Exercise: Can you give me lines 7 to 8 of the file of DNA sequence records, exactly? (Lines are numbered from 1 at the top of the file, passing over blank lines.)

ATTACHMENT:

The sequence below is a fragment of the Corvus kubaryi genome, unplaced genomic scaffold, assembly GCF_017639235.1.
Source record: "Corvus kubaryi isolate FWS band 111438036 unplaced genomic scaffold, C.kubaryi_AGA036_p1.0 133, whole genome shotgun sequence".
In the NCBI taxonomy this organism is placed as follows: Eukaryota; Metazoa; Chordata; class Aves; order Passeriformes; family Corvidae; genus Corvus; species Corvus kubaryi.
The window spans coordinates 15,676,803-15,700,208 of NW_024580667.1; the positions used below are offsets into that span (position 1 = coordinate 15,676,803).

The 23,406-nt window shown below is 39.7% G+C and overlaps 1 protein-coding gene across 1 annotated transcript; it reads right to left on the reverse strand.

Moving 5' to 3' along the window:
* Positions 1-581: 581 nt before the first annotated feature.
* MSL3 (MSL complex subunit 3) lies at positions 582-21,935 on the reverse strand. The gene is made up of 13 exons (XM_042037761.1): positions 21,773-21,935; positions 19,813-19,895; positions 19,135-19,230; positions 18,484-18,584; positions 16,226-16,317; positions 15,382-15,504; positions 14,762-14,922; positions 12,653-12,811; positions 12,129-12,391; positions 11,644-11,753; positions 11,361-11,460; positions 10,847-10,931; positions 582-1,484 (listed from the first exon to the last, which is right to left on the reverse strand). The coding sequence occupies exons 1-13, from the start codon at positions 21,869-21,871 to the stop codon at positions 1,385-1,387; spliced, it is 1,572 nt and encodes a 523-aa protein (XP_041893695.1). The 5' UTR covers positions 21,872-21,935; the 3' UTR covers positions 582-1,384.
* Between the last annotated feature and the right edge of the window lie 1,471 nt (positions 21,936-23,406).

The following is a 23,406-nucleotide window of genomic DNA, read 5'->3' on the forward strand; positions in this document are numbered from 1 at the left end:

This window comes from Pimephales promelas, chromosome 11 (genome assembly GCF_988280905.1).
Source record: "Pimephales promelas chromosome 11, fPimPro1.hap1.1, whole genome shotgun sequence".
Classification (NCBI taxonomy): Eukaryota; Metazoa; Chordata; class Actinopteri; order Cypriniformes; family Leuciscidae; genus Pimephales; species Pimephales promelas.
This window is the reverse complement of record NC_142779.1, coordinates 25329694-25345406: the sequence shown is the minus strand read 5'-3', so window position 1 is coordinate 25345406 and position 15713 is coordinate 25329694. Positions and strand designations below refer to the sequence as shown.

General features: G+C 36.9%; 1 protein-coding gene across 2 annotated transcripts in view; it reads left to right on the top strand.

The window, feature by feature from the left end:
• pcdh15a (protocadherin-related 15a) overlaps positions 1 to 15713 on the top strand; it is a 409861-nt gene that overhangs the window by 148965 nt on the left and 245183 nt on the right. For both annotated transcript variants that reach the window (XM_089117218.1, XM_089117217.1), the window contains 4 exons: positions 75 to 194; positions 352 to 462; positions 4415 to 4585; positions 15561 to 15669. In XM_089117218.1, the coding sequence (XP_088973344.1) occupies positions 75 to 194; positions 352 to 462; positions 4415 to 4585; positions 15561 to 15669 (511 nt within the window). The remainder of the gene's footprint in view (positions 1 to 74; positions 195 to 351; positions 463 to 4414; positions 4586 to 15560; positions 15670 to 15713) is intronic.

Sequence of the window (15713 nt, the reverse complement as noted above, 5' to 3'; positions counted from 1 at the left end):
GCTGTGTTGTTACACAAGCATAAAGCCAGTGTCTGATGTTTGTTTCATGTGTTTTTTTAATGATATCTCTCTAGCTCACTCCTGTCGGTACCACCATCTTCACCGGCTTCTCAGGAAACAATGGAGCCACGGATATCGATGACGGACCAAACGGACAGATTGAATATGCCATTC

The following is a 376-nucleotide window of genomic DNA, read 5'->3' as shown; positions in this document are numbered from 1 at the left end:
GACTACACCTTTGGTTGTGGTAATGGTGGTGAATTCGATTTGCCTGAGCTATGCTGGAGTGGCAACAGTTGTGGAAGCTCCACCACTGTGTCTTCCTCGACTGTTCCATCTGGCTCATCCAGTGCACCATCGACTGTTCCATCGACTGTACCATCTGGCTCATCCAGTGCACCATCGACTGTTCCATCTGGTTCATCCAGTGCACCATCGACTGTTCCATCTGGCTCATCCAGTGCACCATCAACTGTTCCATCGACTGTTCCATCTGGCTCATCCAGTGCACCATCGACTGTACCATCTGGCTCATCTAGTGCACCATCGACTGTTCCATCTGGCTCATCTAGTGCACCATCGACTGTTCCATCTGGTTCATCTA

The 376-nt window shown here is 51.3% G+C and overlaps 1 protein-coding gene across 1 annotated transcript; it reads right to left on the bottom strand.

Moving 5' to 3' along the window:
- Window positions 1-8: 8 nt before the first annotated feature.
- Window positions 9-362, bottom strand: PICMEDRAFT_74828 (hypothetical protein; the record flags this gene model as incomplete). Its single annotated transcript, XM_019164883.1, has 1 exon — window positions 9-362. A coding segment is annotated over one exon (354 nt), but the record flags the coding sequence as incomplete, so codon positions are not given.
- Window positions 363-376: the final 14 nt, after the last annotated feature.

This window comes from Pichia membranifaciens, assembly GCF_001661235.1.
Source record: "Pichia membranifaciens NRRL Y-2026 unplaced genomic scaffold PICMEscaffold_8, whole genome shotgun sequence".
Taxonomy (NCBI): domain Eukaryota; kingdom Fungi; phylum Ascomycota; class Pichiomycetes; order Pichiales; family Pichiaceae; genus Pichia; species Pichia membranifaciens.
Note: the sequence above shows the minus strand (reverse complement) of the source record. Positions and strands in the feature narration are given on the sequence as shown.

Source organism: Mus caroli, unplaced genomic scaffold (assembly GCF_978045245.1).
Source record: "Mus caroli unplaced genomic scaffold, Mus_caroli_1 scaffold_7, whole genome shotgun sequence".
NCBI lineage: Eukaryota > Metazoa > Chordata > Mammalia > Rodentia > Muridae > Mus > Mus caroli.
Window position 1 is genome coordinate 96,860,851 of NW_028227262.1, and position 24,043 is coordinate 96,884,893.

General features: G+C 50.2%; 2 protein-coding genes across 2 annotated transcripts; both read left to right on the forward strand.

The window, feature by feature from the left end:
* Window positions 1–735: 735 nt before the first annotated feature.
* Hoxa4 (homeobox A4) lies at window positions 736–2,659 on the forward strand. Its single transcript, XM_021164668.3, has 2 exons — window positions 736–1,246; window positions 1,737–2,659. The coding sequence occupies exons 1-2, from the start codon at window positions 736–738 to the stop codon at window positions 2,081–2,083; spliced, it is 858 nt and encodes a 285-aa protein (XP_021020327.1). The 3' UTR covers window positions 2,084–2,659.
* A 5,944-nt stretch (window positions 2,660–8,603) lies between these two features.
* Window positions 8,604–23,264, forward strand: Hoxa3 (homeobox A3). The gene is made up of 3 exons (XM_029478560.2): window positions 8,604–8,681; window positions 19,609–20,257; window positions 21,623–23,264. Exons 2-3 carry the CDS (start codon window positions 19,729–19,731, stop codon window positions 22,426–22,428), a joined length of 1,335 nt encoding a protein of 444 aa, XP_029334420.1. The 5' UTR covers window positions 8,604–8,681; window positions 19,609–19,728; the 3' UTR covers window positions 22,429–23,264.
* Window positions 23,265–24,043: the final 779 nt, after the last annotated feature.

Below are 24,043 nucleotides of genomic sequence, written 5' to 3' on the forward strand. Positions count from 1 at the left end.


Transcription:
* Positions 1-581: 581 nt before the first annotated feature.
* MSL3 (MSL complex subunit 3) lies at positions 582-21,935 on the reverse strand. The gene is made up of 13 exons (XM_042037761.1): positions 21,773-21,935; positions 19,813-19,895; positions 19,135-19,230; positions 18,484-18,584; positions 16,226-16,317; positions 15,382-15,504; positions 14,762-14,922; positions 12,653-12,811; positions 12,129-12,391; positions 11,644-11,753; positions 11,361-11,460; positions 10,847-10,931; positions 582-1,484 (listed from the first exon to the last, which is right to left on the reverse strand). The coding sequence occupies exons 1-13, from the start codon at positions 21,869-21,871 to the stop codon at positions 1,385-1,387; spliced, it is 1,572 nt and encodes a 523-aa protein (XP_041893695.1). The 5' UTR covers positions 21,872-21,935; the 3' UTR covers positions 582-1,384.